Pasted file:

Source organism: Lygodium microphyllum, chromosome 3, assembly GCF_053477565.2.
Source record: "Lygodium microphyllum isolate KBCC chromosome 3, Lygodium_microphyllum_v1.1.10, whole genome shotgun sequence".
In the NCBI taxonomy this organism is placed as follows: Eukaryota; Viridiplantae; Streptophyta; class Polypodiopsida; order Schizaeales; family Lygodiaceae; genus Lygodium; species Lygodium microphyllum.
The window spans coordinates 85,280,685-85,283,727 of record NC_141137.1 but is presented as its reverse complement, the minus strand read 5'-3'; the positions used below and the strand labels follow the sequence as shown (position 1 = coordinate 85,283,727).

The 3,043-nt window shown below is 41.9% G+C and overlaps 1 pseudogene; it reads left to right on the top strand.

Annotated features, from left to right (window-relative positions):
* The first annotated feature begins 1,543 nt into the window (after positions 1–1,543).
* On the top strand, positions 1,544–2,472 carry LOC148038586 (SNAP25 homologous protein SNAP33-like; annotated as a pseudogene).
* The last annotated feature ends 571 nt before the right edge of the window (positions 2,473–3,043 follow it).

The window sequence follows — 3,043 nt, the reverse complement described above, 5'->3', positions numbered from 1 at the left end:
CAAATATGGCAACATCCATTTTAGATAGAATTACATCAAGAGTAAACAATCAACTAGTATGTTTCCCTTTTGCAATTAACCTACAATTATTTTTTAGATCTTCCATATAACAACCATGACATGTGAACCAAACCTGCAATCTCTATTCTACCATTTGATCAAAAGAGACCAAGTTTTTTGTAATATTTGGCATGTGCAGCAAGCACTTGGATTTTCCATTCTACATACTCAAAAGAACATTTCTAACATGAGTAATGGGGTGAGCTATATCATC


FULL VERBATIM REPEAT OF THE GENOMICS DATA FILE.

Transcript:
Source organism: Lygodium microphyllum, chromosome 3, assembly GCF_053477565.2.
Source record: "Lygodium microphyllum isolate KBCC chromosome 3, Lygodium_microphyllum_v1.1.10, whole genome shotgun sequence".
In the NCBI taxonomy this organism is placed as follows: Eukaryota; Viridiplantae; Streptophyta; class Polypodiopsida; order Schizaeales; family Lygodiaceae; genus Lygodium; species Lygodium microphyllum.
The window spans coordinates 85,280,685-85,283,727 of record NC_141137.1 but is presented as its reverse complement, the minus strand read 5'-3'; the positions used below and the strand labels follow the sequence as shown (position 1 = coordinate 85,283,727).

The 3,043-nt window shown below is 41.9% G+C and overlaps 1 pseudogene; it reads left to right on the top strand.

Annotated features, from left to right (window-relative positions):
* The first annotated feature begins 1,543 nt into the window (after positions 1–1,543).
* On the top strand, positions 1,544–2,472 carry LOC148038586 (SNAP25 homologous protein SNAP33-like; annotated as a pseudogene).
* The last annotated feature ends 571 nt before the right edge of the window (positions 2,473–3,043 follow it).

The window sequence follows — 3,043 nt, the reverse complement described above, 5'->3', positions numbered from 1 at the left end:
CAAATATGGCAACATCCATTTTAGATAGAATTACATCAAGAGTAAACAATCAACTAGTATGTTTCCCTTTTGCAATTAACCTACAATTATTTTTTAGATCTTCCATATAACAACCATGACATGTGAACCAAACCTGCAATCTCTATTCTACCATTTGATCAAAAGAGACCAAGTTTTTTGTAATATTTGGCATGTGCAGCAAGCACTTGGATTTTCCATTCTACATACTCAAAAGAACATTTCTAACATGAGTAATGGGGTGAGCTATATCATC